The Science of Exercise: Benefits of Physical Activity
3 Min Read
The State of Obesity reported in 2018 that adult obesity rates now exceed 35% in nine states, 30% in 31 states, and 25% in 48 states. The science of weight loss reveals that exercise, along with nutrition and sleep, is vital for losing weight and overall well-being. However, Americans are not getting enough exercise; TIME recently reported that, according to the new NCHS report which drew on five years of data from the National Health Interview Survey, only about 23% of adults ages 18 to 64 are both getting enough exercise and completing muscle-strengthening activities weekly. Another 32% completed one but not both, and almost 45% did not hit either benchmark. A 2018 article from The Guardian reported that, of 4,520 children studied, “half the kids were getting enough sleep, 37% remained within the screen time limits, and only 18% met the physical activity recommendation.”
There are many benefits of physical activity. By applying some fun social activities into one’s daily life, people can apply the science of exercise and reap the rewards of a healthier lifestyle.
Health-Related Benefits in the Science of Exercise
Physical activity is one of the most important things that people can do for their health, according to the Centers for Disease Control and Prevention. Their findings provide more detail on the benefits of physical activity:
- Helps control weight: For weight management, people vary in how much physical exercise they need. A good standard for many people is about 150 minutes of moderate-intensity activity a week. More is needed to lose weight and keep it off.
- Reduces the risk of cardiovascular disease: Meeting the 150-minute standard of activity reduces the risk of heart disease and stroke, the two leading causes of death in the United States. Exercise can also reduce blood pressure and improve cholesterol levels.
- Lessen the risk of type 2 diabetes and metabolic syndrome: The risk of type 2 diabetes and metabolic syndrome is reduced with physical activity.
- Cut down the risk of some cancers: Research shows that physically active people have a lower risk of colon cancer, and in women, breast cancer. Some research indicates the same for endometrial and lung cancer.
- Strengthens bones and muscles: Exercise can slow the loss of bone density that comes with age. It also helps with arthritis.
- Improves mental health and mood: Physical activity keeps thinking, learning, and judgment skills sharp as people age. It also reduces the risk of depression and helps improve sleep quality.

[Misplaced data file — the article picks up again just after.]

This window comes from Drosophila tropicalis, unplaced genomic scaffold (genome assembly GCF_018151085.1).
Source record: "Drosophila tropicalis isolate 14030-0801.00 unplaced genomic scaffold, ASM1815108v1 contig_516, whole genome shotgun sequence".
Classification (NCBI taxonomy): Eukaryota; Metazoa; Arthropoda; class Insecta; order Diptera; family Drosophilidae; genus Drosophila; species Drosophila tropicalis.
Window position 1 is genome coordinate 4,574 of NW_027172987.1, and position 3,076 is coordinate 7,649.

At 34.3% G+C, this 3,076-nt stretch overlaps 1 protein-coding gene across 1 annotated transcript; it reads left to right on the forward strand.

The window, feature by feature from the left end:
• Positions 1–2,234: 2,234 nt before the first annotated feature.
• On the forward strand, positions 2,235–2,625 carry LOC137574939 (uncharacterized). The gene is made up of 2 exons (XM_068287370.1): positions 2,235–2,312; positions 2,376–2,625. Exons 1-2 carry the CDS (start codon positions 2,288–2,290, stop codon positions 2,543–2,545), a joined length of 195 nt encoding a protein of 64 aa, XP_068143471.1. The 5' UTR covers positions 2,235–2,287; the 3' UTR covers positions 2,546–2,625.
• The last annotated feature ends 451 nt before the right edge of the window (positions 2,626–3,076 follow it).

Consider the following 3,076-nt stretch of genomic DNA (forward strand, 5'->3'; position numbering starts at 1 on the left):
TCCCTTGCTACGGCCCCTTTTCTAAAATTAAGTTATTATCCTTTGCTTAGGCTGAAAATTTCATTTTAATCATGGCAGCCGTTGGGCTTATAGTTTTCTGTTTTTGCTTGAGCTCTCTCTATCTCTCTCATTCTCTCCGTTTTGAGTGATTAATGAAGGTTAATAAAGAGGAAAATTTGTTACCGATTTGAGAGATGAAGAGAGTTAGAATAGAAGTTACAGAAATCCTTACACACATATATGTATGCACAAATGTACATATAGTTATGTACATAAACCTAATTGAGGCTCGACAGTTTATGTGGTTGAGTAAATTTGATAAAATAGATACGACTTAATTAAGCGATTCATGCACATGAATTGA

- Enhances ability to perform daily activities and prevent falls: Physical activity helps people, especially middle-aged and older adults, do everyday tasks like climbing stairs, grocery shopping or playing with children.
- Increases Chances of Living Longer: Exercise and physical activity reduces the risk of dying at a young age from the leading causes of death. It doesn’t require high amount of activity or exercise.
The President’s Council on Sports, Fitness & Nutrition (PCSFN) recommends that children and adolescents get 60 minutes or more of physical activity each day. They should have vigorous-intensity physical activity at least three days a week and they should include muscle- and bone-strengthening activities at least three days a week. Adults should get at least 150 minutes of moderate-intensity aerobic physical activity each week, of at least ten minutes at a time. Strengthening activities, such as push-ups, sit-ups, and lifting weights should be performed at least two days a week. Three types of exercise to include are:
- Aerobic: Moderate exercise includes casual biking, brisk walking, water aerobics, and ballroom dancing. Vigorous activities include running, swimming laps, basketball, and jumping rope.
- Muscle-strengthening: Activities include lifting weights, push-ups, sit-ups, and working with resistance bands.
- Bone-strengthening: Activities include tennis, running, jumping rope, and basketball.
Expand Your Knowledge of Wellness and Exercise Science
Develop a greater understanding of kinesiology, exercise physiology, movement science, fitness, and wellness with Concordia St. Paul’s online Bachelor of Arts in Exercise Science. Enjoy small class sizes with a personal learning environment geared toward your success, and learn from knowledgeable faculty who have industry experience.